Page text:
What research is that? I only ask because in my experience, the more significant the disability, the earlier the diagnosis. Although, I suppose that's probably more of the low-incidence disabilities? And the high incidence disabilities are what you are talking about taking longer to diagnose? But you also state that "For those whose children are severely handicapped, that may come early in first five years or so --." I think this is where my confusion lies. It seems like you are saying severe handicaps are diagnosed prior to five and after 6 years of follow up. Can you clarify that for me?

"It is whenever one has a clear and realistic view of his/her child's future."

I think that this statement is also where some confusion comes in with some of the parents that post here. They speak as though they do have a very realistic view of their child's future. Or at least, as realistic as they can, not being able to know exactly what the future holds one way or the other. I think that most of the parents who have posted here have articulated this. So I wonder whether or not you think they are being realistic. Again, no sarcasm intended. I truly am trying to understand your messages and your point of view here.

"I have never changed my mind about the resuscitation issue. But my views on this matter were never tied to our son's individual outcome"

I think this is an interesting statement! I have often thought that a person's view of the NICU and neonatology is directly related to the outcome of their child. Although, maybe for you the relationship wasn't as profound because of your extensive knowledge of the NICU. But for most of us "lay" persons, we didn't become "experts" in neonatology until we were thrust into that world. So I think that is why I have held that belief that the view/perception is directly related to the outcome. Just out of curiosity, and pardon me if you have stated this in the past, but did your interest in neonatology come before or after Edward was born? And were you well versed on the subject prior to his birth?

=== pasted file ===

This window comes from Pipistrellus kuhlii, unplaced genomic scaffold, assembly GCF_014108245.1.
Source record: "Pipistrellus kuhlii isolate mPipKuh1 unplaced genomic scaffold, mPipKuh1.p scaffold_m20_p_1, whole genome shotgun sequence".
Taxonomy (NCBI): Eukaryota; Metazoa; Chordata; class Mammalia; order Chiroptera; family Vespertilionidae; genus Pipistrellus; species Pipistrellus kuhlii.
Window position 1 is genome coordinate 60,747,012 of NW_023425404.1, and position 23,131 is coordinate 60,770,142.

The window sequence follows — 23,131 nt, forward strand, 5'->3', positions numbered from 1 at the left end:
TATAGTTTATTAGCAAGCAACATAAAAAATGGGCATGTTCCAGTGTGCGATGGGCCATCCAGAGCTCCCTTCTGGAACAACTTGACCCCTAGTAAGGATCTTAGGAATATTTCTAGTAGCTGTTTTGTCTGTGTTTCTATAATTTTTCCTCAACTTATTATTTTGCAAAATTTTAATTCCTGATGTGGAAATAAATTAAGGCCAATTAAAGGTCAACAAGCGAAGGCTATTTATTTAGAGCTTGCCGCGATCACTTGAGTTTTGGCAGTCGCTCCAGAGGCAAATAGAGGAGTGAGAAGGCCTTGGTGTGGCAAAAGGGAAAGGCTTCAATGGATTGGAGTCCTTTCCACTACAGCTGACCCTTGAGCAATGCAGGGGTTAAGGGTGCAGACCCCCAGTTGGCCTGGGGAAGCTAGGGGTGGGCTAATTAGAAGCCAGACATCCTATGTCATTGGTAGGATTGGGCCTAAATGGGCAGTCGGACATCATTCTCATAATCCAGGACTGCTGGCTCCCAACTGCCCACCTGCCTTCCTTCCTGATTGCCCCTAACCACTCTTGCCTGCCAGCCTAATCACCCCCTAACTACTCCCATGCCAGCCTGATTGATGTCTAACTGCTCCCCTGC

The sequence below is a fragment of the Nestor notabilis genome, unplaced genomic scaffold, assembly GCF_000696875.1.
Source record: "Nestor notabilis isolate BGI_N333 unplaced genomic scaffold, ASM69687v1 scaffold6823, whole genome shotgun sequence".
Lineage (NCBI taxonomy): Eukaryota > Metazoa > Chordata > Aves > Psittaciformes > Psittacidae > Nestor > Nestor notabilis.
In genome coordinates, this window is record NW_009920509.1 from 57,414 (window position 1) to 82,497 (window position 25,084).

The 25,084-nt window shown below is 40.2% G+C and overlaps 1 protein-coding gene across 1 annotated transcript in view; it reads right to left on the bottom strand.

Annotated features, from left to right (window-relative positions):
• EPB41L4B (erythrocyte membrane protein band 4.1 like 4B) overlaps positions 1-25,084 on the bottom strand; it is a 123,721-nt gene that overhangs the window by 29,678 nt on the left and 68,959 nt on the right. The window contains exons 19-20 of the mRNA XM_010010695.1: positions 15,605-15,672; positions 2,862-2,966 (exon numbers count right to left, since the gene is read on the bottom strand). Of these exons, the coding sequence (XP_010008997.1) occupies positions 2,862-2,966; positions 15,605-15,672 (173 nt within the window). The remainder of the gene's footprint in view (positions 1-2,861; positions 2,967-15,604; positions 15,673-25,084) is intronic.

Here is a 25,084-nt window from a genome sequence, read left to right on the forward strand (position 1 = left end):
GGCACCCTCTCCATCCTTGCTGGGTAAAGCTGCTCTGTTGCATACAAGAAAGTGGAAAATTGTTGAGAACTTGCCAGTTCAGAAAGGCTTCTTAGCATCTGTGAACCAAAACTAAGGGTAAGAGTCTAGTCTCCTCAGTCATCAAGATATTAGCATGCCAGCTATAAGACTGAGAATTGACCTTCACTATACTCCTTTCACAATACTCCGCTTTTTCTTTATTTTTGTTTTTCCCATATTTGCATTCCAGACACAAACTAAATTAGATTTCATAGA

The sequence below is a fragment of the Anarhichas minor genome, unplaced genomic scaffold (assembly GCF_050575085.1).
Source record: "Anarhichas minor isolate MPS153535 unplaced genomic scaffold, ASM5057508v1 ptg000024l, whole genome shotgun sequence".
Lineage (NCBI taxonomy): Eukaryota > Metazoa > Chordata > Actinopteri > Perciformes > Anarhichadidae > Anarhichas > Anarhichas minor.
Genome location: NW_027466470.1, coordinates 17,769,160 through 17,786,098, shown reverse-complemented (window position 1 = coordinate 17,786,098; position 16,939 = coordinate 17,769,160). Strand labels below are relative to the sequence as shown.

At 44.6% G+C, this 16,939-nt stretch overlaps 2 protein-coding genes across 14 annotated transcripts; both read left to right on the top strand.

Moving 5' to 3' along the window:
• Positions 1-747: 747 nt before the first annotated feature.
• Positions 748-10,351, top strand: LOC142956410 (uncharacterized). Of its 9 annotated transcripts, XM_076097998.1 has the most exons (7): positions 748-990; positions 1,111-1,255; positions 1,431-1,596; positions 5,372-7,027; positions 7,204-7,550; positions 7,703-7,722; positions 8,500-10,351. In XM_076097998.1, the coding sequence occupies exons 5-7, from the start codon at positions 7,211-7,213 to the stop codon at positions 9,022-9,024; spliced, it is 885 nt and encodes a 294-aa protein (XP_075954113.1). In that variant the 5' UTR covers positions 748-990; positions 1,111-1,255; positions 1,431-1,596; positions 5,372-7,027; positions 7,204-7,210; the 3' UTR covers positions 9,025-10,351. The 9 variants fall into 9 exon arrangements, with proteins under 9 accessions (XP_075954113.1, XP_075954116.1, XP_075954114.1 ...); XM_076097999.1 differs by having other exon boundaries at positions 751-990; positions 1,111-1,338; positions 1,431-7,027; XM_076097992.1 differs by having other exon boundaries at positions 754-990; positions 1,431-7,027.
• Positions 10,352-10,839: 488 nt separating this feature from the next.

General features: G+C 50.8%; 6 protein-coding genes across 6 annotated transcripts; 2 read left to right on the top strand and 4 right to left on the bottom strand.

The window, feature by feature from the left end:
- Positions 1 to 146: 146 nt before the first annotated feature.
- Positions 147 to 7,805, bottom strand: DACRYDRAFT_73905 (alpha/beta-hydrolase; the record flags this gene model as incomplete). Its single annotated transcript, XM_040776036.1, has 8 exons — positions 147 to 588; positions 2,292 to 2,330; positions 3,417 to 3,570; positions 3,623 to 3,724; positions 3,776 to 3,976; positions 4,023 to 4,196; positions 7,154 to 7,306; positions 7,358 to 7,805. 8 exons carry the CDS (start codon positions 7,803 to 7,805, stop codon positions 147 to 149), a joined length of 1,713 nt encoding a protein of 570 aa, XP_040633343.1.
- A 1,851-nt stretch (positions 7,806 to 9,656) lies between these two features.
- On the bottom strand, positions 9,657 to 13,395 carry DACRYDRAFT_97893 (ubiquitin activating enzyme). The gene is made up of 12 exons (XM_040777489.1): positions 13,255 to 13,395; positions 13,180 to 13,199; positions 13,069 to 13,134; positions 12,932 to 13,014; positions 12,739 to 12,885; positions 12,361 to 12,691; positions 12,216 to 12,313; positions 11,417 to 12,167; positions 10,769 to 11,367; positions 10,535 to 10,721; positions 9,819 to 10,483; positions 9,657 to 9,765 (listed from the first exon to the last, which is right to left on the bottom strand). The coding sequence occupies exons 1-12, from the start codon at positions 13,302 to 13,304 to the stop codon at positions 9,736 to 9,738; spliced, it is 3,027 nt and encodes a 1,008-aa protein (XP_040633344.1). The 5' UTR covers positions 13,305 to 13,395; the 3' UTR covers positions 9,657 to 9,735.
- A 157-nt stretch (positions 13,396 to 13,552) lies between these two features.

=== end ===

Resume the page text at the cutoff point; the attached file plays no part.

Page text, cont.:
Anonymous said...

To Helen,

So one stops being a newbie either when one agrees with you, or when our children are older than creek water and still have no diagnosed disabilities.

I definitely do not come here because at some level I think you are "right". Despite your statement that your views "were never tied to [your son's] individual outcome," I believe that not only are your views tied to his outcome, but that you use your "research" as a facade to selfishly and publicly nurture your own emotional wounds, sacrificing your own son's emotions in the process while ironically meeting his physical needs.

The emotional illness I refer to is one that comes after the birth of a less-than-perfect child.

Anonymous said...